Four astronauts returned to Earth from the International Space Station early Friday with a parachute-assisted splashdown in the Gulf of Mexico off the coast of Florida, the sixth crew launch or landing in support of the station program in fewer than 50 days.
The splashdown of SpaceX’s Dragon Endurance spacecraft at 12:43 a.m. EDT (0443 GMT) Friday capped a 176-day mission for NASA commander Raja Chari, pilot Tom Marshburn, mission specialist Kayla Barron, and European Space Agency astronaut Matthias Maurer.
The mission, designated Crew-3, was the first flight of SpaceX’s Dragon Endurance spacecraft, the third of four human-rated Dragon capsules in SpaceX’s fleet.
“Thanks for letting us take Endurance on its shakedown cruise,” said Chari, a U.S. Air Force colonel and veteran fighter pilot. “Looking forward to watching many more flights of Endurance in the future. It was a great ride. Enjoyed working with the NASA and SpaceX teams. Thanks for getting us up to the space station and back safely.”
Chari, 44, made his first trip to space on the Dragon Endurance spacecraft. The Crew-3 mission was also the first spaceflight for Barron and Maurer, and the third for Marshburn, who has now flown on a space shuttle, a Russian Soyuz spacecraft, and a SpaceX Dragon vehicle.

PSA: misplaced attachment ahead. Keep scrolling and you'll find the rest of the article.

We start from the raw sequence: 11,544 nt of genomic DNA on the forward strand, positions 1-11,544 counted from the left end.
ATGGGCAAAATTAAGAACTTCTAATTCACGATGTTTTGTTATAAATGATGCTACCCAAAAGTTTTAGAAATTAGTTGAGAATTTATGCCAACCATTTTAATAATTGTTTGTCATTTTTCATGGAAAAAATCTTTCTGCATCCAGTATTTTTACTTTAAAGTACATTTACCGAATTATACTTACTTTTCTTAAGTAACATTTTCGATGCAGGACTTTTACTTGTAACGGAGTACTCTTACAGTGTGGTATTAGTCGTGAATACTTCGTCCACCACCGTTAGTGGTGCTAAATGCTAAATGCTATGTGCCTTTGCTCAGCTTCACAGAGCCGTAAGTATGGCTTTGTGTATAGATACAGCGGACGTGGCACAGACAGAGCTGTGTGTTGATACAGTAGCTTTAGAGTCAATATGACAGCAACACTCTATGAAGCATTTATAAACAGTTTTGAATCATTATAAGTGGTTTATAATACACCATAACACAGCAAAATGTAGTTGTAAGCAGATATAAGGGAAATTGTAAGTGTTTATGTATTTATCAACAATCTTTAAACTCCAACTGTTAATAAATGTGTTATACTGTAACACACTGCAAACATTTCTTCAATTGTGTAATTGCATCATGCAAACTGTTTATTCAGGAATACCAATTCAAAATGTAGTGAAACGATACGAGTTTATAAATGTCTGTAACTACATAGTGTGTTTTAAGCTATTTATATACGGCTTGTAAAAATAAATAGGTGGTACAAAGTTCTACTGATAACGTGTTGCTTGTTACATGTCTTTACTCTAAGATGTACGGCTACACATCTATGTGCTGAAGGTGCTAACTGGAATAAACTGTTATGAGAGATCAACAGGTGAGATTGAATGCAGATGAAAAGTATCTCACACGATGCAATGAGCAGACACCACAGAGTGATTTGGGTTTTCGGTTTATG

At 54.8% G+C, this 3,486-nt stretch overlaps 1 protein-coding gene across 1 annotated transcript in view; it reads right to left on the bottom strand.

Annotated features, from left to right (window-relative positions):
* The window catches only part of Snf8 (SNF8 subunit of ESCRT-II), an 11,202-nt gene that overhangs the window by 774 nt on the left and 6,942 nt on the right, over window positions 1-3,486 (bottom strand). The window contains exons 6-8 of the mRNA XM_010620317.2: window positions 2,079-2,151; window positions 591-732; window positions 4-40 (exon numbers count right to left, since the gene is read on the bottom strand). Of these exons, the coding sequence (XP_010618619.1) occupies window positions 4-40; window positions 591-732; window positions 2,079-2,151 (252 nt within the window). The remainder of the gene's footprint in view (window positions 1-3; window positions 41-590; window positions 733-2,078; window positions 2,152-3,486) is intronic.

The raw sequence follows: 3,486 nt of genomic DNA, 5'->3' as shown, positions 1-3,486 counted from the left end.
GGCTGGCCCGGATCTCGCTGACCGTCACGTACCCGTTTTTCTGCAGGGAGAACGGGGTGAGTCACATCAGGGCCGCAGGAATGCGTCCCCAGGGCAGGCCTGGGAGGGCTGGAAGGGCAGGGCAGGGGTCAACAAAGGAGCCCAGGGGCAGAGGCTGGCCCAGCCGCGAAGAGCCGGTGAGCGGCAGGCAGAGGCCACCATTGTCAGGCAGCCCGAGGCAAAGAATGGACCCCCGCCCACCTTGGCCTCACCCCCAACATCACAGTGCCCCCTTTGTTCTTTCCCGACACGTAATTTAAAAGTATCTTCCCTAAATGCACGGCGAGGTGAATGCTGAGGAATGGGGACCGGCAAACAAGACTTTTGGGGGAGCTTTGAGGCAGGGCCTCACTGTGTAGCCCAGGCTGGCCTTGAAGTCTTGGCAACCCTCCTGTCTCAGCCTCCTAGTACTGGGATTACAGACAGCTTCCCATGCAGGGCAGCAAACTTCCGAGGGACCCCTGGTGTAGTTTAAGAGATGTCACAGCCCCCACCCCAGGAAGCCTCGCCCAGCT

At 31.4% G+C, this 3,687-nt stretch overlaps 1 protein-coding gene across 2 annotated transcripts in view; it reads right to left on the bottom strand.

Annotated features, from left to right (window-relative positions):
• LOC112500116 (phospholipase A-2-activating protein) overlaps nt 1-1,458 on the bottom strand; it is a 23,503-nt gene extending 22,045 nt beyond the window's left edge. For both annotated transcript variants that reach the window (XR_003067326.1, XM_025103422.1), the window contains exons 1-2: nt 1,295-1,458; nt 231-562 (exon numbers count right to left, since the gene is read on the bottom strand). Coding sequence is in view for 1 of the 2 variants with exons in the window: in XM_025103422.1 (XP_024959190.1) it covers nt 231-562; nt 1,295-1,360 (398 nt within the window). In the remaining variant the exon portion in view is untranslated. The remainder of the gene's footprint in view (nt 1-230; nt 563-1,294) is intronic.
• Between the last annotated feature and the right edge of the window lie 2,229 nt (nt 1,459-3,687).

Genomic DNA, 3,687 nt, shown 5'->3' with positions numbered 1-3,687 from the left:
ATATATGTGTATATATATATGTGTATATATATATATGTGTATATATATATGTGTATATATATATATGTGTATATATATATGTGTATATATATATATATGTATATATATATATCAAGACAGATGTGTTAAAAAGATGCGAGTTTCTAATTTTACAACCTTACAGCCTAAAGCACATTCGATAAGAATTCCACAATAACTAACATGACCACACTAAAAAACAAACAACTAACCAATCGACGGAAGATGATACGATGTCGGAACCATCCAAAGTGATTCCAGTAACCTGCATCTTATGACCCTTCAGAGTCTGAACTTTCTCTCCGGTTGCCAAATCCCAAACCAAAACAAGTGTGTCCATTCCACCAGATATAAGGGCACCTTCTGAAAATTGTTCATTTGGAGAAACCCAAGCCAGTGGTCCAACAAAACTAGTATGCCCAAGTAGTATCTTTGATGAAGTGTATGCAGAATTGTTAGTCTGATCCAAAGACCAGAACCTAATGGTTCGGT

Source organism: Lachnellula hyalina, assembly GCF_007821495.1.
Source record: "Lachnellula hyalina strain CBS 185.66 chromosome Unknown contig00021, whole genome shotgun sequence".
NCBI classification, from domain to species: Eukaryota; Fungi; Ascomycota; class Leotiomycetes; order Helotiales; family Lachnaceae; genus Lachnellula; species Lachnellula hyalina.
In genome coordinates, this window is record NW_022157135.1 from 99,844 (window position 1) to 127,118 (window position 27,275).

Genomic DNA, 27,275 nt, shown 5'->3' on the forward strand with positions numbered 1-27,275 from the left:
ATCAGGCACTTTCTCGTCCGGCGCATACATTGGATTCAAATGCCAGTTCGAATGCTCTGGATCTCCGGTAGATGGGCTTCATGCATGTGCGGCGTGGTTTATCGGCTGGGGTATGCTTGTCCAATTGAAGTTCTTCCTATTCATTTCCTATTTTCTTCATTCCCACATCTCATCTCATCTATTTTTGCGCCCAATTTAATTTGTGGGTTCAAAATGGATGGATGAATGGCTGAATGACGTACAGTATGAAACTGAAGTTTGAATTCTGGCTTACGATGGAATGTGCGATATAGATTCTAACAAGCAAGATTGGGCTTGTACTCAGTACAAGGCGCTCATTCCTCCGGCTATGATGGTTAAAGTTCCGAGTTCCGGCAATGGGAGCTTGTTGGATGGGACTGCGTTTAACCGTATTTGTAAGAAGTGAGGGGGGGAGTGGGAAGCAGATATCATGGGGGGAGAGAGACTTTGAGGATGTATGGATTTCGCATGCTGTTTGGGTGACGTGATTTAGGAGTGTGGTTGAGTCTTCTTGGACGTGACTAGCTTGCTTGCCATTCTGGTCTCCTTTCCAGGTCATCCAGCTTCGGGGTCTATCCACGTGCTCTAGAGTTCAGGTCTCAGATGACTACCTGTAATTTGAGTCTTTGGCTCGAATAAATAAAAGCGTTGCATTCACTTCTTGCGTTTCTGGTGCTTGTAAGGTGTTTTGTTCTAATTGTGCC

The Crew-3 astronauts undocked from the space station at 1:20 a.m. EDT (0520 GMT) Thursday to begin a nearly 24-hour transit back to Earth. The Dragon Endurance spacecraft completed a series of burns to line up with the recovery zone off the coast of Tampa, Florida.
The capsule fired its Draco braking thrusters for nearly eight minutes to commit the spacecraft to re-entry. The Dragon Endurance spacecraft encountered the uppermost fringes of the atmosphere at 12:31 a.m. EDT (0431 GMT).
A tracking camera on a NASA WB-57 research aircraft shows the four main parachutes on SpaceX’s Dragon Endurance spacecraft have deployed as it descends toward the Gulf of Mexico.
— Spaceflight Now (@SpaceflightNow) May 6, 2022
The build-up of super-hot plasma outside the capsule interrupted communications between the crew and mission control for about seven minutes, as expected. G-forces built up to several times the force of Earth’s gravity as friction from air molecules slowed the capsule from more than 17,000 mph to about 350 mph, when two drogue parachutes opened at an altitude of about 18,000 feet.
Less than a minute later, four main parachutes opened to slow the spacecraft to about 15 mph for splashdown in calm seas.
SpaceX’s recovery ship, named “Shannon” after NASA astronaut Shannon Walker, the first woman to fly on a Dragon spacecraft, pulled alongside the capsule and raised it from the ocean with a hydraulic lifting frame. Then SpaceX’s recovery team opened the Dragon hatch and helped the four astronauts out of their seats.
The astronauts were placed in recumbent seats as they got reacquainted to gravity for the first time in six months. All four crew members appeared happy and healthy, and NASA, ESA, and SpaceX medical personnel were aboard the ship for initial health checks on the astronauts.